February 17, 2023

That All May Be One / Fr. Rick Ginther

Lent is an opportunity to fully embrace the effects of salvation

Fr. Rick Ginther Lent, that great season of embracing more fully the effects of salvation in Christ, is upon us!

The effects of salvation in Christ are universal.

How does the Church express this truth?

On Nov. 21, 1964, the Church expressed this truth in “Lumen Gentium” (“Light of the Nations”), the Second Vatican Council’s “Dogmatic Constitution on the Church.”

We visited a portion of this document in my column in October 2020. At that time, I summarized the teaching.

As we embark upon the journey of Lent, let me offer the words the fathers of the council set down for us in paragraph 16:

In his wisdom and goodness, the eternal Father created the whole world according to his supremely free and mysterious purpose and decreed that men should be raised up to share in the divine life.

When they fell in Adam, he did not abandon them but always kept providing them with aids to salvation, in consideration of Christ, who is the image of the invisible God, the firstborn of all creation.

Before the ages, the Father already knew all the elect and predestined them to be made into the likeness of his Son, so that he should be the firstborn among many brothers.

God resolved to gather into holy Church all who believe in Christ. The Church, foreshadowed even from the beginning of the world, so marvelously prepared in the history of the people of Israel, established in these last times and revealed by the outpouring of the Holy Spirit, will be made perfect in glory at the end of time.

Then, as we read in the Fathers of the Church, all the righteous from Adam onward—from Abel, the righteous, to the last of the elect—will be gathered in the universal Church in the presence of the Father.

Finally, those who have not yet received the Gospel are in their different ways related to God’s people.

In the first place, there is that people which was given the covenants and the promises and from which Christ was born by human descent: the people which is by God’s choice most dear on account of the patriarchs. God never repents of his gifts or his call.

God’s plan of salvation embraces those also who acknowledge the Creator. Among these are especially the [Muslims]; they profess their faith as the faith of Abraham, and with us they worship the one, merciful God who will judge men on the last day.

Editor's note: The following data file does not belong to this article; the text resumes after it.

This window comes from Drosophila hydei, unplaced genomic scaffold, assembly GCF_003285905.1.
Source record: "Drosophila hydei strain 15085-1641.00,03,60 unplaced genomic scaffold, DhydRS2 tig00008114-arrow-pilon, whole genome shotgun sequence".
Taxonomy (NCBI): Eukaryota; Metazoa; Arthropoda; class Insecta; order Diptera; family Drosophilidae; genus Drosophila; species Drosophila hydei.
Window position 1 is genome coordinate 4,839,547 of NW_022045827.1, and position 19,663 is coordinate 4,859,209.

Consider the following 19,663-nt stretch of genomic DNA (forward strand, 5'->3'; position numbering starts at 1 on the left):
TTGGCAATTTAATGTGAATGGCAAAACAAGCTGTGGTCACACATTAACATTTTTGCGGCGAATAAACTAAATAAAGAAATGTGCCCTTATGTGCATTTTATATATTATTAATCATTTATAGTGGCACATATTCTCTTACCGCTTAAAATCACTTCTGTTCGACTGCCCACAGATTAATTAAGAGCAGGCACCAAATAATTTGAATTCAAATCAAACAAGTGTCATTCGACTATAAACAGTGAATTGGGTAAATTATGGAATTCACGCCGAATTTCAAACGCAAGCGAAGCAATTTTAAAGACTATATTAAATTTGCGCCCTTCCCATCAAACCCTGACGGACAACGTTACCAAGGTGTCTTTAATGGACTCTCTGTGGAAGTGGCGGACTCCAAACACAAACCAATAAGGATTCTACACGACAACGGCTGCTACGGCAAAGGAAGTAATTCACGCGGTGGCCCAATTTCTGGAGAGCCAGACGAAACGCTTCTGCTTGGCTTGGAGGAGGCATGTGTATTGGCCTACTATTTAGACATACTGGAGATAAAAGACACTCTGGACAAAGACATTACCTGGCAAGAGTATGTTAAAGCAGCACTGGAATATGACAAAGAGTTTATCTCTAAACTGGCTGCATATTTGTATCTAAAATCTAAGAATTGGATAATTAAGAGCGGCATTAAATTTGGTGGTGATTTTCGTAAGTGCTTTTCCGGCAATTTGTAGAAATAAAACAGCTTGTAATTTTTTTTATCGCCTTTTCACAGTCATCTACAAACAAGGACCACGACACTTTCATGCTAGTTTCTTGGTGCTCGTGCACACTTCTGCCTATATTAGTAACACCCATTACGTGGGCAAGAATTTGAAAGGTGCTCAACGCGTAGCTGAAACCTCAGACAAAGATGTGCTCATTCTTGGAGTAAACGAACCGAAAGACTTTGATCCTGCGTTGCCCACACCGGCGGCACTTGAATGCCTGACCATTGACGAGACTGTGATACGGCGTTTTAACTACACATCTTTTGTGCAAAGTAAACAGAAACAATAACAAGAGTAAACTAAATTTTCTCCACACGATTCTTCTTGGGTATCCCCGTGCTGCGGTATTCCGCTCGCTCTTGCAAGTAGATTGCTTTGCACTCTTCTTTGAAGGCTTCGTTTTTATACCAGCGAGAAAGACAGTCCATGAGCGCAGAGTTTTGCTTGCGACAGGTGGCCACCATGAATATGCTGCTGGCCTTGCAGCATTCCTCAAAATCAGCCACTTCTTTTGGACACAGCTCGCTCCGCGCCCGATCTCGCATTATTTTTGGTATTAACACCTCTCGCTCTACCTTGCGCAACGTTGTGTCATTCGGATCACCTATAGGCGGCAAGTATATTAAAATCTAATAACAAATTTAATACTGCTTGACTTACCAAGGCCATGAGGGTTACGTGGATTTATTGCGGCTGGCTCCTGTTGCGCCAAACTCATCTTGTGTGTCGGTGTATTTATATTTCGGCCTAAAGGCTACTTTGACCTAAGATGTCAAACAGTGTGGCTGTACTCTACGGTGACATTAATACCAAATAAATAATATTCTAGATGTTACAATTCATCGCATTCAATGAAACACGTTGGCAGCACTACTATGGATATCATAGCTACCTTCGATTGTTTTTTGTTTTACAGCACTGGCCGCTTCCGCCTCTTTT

God himself is not far from those others who seek the unknown God in darkness and shadows, for it is he who gives to all men life and inspiration and all things, and who as Savior desires all men to be saved.

Eternal salvation is open to those who, through no fault of their own, do not know Christ and his Church but seek God with a sincere heart, and under the inspiration of grace try in their lives to do his will, made known to them by the dictates of their conscience.

Nor does Divine Providence deny the aids necessary for salvation to those who, without blame on their part, have not yet reached an explicit belief in God, but strive to lead a good life, under the influence of God’s grace.

Whatever goodness and truth are found among them is seen by the Church as a preparation for the Gospel, and as given by him who shines on all men, so that they may at last have life.

“Remember, you are dust, and to dust you will return”—words we may hear on Ash Wednesday. This ritual sentence is a reminder of our common humanity. May those ashes also remind us of the universal effects of salvation in Christ.

(Father Rick Ginther is director of the archdiocesan Office of Ecumenism and Interreligious Affairs. He is also the pastor of Our Lady of Lourdes Parish in Indianapolis.)

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